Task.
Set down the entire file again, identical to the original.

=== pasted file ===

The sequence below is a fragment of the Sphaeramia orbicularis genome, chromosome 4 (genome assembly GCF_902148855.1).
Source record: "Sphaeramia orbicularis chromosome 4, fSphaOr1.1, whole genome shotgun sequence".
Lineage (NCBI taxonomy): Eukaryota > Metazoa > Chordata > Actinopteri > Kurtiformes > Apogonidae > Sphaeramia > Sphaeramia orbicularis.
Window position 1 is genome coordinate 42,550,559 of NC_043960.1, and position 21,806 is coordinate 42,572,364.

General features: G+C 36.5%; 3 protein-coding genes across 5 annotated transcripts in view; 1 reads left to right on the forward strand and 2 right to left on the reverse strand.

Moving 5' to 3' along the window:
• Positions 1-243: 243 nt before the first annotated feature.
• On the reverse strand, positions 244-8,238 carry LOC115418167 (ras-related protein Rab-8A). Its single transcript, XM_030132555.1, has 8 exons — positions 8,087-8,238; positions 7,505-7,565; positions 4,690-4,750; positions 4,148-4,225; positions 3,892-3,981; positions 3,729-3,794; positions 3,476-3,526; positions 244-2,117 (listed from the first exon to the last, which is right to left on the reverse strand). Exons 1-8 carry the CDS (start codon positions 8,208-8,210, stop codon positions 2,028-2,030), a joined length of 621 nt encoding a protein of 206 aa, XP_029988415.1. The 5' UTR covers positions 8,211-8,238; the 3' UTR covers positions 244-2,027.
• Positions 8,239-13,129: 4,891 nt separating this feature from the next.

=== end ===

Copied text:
The sequence below is a fragment of the Sphaeramia orbicularis genome, chromosome 4 (genome assembly GCF_902148855.1).
Source record: "Sphaeramia orbicularis chromosome 4, fSphaOr1.1, whole genome shotgun sequence".
Lineage (NCBI taxonomy): Eukaryota > Metazoa > Chordata > Actinopteri > Kurtiformes > Apogonidae > Sphaeramia > Sphaeramia orbicularis.
Window position 1 is genome coordinate 42,550,559 of NC_043960.1, and position 21,806 is coordinate 42,572,364.

General features: G+C 36.5%; 3 protein-coding genes across 5 annotated transcripts in view; 1 reads left to right on the forward strand and 2 right to left on the reverse strand.

Moving 5' to 3' along the window:
• Positions 1-243: 243 nt before the first annotated feature.
• On the reverse strand, positions 244-8,238 carry LOC115418167 (ras-related protein Rab-8A). Its single transcript, XM_030132555.1, has 8 exons — positions 8,087-8,238; positions 7,505-7,565; positions 4,690-4,750; positions 4,148-4,225; positions 3,892-3,981; positions 3,729-3,794; positions 3,476-3,526; positions 244-2,117 (listed from the first exon to the last, which is right to left on the reverse strand). Exons 1-8 carry the CDS (start codon positions 8,208-8,210, stop codon positions 2,028-2,030), a joined length of 621 nt encoding a protein of 206 aa, XP_029988415.1. The 5' UTR covers positions 8,211-8,238; the 3' UTR covers positions 244-2,027.
• Positions 8,239-13,129: 4,891 nt separating this feature from the next.